This Aspen guesthouse on a family compound in Colorado has rustic charm, modern touches and dramatic river views
By Bryan Anthony | October 11, 2015
Materials that reflect and preserve the beauty of its surroundings are at the heart of this newly constructed guesthouse, built on the banks of a river outside Aspen, Colorado in the US. Walls panelled in salvaged barn wood, Douglas fir beams in the ceilings and rustic white oak floors connect the interiors to the lush forest, seen through massive picture windows. A harmonious blend of Rocky Mountain charm and modern conveniences greets visitors around every corner.
Houzz at a Glance
Who lives here: This is a guesthouse on Nick Coates’ family compound
Location: Aspen, Colorado, USA
Size: 2,577 square feet (239.4 square metres)
In 1970, property developer Nick Coates saw a two-and-a-half-acre (roughly one hectare) parcel of land on the Roaring Fork River. It was love at first sight, and Coates bought the property immediately. In the early 1980s, he bought the adjacent two-and-a-half-acre parcel, creating the current five-acre estate. The property now consists of two houses, a 6,000-square-foot (557.4-square-metre) main house and this adjacent guesthouse set along the banks of the pristine river.
Architect: Gretchen Greenwood & Associates and Brewster McLeod Architects
Builder: Structural Associates
Design: Joe McGuire Design
Due to the home’s private and densely forested location, no window treatments cover the white oak-framed windows. This allows for maximum views of the lush green trees and roaring river.
The dramatic ceiling features reclaimed Douglas fir timbers with exposed bolts and malleable washers. “The bolts and washers are decorative to give it a more old-world feel,” says Brian Hanlen, project manager for Structural Associates, the builder on the project.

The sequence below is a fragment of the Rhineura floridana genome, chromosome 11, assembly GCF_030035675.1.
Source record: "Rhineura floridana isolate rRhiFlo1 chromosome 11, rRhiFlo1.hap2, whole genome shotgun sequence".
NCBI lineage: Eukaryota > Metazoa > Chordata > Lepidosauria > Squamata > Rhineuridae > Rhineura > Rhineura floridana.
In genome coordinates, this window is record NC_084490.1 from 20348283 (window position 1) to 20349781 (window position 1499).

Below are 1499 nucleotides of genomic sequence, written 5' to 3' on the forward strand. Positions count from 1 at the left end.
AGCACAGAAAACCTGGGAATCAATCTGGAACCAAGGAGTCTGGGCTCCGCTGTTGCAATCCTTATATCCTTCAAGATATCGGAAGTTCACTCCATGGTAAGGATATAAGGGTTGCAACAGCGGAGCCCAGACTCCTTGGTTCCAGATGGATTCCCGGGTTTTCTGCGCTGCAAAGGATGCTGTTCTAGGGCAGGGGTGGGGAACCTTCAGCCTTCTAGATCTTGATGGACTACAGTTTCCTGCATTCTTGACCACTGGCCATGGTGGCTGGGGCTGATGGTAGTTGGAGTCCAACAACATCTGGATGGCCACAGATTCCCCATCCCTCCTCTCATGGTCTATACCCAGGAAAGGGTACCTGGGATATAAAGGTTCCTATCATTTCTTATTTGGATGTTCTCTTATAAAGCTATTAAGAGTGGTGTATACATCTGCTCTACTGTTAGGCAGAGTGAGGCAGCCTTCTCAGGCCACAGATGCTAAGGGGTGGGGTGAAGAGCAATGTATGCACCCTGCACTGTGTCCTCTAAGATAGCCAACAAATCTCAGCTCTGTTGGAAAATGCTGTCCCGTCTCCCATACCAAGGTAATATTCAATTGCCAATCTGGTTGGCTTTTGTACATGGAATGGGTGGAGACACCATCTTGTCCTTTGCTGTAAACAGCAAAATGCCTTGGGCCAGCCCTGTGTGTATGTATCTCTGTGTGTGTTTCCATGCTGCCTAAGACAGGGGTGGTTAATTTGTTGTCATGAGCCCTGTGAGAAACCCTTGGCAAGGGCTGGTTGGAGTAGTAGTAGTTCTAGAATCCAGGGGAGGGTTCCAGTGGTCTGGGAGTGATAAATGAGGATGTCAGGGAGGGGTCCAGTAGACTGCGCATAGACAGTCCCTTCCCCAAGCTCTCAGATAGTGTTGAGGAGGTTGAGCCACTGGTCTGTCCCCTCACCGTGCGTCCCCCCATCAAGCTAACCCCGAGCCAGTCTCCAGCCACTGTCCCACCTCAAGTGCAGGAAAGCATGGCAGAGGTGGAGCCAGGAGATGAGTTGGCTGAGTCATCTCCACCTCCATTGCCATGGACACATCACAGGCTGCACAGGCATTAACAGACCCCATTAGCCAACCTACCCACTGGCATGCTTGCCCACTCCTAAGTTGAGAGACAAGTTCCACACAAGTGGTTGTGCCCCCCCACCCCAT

In keeping with the principle of repetition, the kitchen ceiling also features Douglas fir beams. Four blackened-steel Benson pendant lights from Restoration Hardware match the custom blackened-steel hood over the range.
The cabinetry is rift-sawn white oak with a Shaker-style door, which was given an oxalic acid wash to bring out the striations in the wood.
Interior designer Joe McGuire created a fresh take on traditionally rustic materials. Modern dining chairs covered in faux fur and a sleek end table with horn legs are among the highlights.
The home’s rustic white oak floors have micro-bevelled edges, wire-brushed surfaces and a light grey stain topped with a white glaze.
The bathrooms showcase three different types of wood. The cabinets are made of a rustic walnut, the splashback wall is mixed reclaimed barn wood, and the ceiling beams are Douglas fir.
“We had a lot of fun mixing up the materials in the bathrooms. It adds a lot of interest and dimension to the space,” Hanlen says.
The exterior materials were selected to blend into the surrounding forest. The siding, made of random-width reclaimed barn wood, reflects the surrounding tree trunks.
On the roof, the shingles are made from fireproof composite, while the rust-coloured corrugated metal on the window frames picks up the hues of autumn leaves.